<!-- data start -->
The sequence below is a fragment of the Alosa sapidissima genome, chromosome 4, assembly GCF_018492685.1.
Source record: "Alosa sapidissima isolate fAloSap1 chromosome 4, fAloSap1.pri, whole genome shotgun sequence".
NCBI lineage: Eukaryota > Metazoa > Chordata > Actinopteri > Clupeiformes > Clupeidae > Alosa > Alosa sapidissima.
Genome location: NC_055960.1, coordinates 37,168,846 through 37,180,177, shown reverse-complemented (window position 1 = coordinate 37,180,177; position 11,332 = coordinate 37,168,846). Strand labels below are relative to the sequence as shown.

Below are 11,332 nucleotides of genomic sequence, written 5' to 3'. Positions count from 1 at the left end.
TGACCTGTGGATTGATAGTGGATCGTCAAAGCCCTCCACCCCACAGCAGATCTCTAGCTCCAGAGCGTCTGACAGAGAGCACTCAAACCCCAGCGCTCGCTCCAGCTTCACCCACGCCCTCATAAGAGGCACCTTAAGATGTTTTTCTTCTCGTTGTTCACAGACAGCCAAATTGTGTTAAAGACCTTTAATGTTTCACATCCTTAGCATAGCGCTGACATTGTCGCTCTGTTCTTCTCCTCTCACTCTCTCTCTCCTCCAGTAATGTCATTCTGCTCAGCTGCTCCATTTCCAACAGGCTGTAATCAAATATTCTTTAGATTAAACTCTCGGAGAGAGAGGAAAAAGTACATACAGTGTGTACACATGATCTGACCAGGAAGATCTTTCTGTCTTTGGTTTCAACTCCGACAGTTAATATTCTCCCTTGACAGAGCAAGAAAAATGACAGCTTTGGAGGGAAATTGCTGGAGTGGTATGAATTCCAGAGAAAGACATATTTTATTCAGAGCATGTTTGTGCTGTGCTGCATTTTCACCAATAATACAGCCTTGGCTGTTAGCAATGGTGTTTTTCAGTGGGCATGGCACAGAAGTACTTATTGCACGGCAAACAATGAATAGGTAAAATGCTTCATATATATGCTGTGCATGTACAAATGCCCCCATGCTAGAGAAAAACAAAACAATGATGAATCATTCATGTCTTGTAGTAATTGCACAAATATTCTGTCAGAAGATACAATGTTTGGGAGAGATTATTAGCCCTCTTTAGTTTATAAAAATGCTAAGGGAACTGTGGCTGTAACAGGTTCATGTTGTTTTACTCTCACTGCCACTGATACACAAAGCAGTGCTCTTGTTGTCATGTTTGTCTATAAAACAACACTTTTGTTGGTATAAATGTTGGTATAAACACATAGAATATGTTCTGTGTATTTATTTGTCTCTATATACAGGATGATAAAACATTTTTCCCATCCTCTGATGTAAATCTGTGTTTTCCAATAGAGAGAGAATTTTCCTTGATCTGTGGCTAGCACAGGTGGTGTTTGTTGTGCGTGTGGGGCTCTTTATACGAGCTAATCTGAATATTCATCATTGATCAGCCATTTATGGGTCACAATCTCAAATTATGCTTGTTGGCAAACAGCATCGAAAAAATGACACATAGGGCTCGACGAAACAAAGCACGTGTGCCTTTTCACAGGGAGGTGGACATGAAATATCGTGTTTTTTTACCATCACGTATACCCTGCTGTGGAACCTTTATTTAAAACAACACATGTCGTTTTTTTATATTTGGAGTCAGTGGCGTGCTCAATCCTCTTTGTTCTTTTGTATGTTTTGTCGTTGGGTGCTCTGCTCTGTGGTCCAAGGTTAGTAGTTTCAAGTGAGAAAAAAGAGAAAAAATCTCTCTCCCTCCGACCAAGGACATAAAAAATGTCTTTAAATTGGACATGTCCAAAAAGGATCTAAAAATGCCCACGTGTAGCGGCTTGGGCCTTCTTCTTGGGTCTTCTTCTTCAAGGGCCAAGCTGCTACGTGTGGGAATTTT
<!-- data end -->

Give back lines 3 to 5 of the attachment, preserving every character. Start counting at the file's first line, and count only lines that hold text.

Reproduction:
NCBI lineage: Eukaryota > Metazoa > Chordata > Actinopteri > Clupeiformes > Clupeidae > Alosa > Alosa sapidissima.
Genome location: NC_055960.1, coordinates 37,168,846 through 37,180,177, shown reverse-complemented (window position 1 = coordinate 37,180,177; position 11,332 = coordinate 37,168,846). Strand labels below are relative to the sequence as shown.

Below are 11,332 nucleotides of genomic sequence, written 5' to 3'. Positions count from 1 at the left end.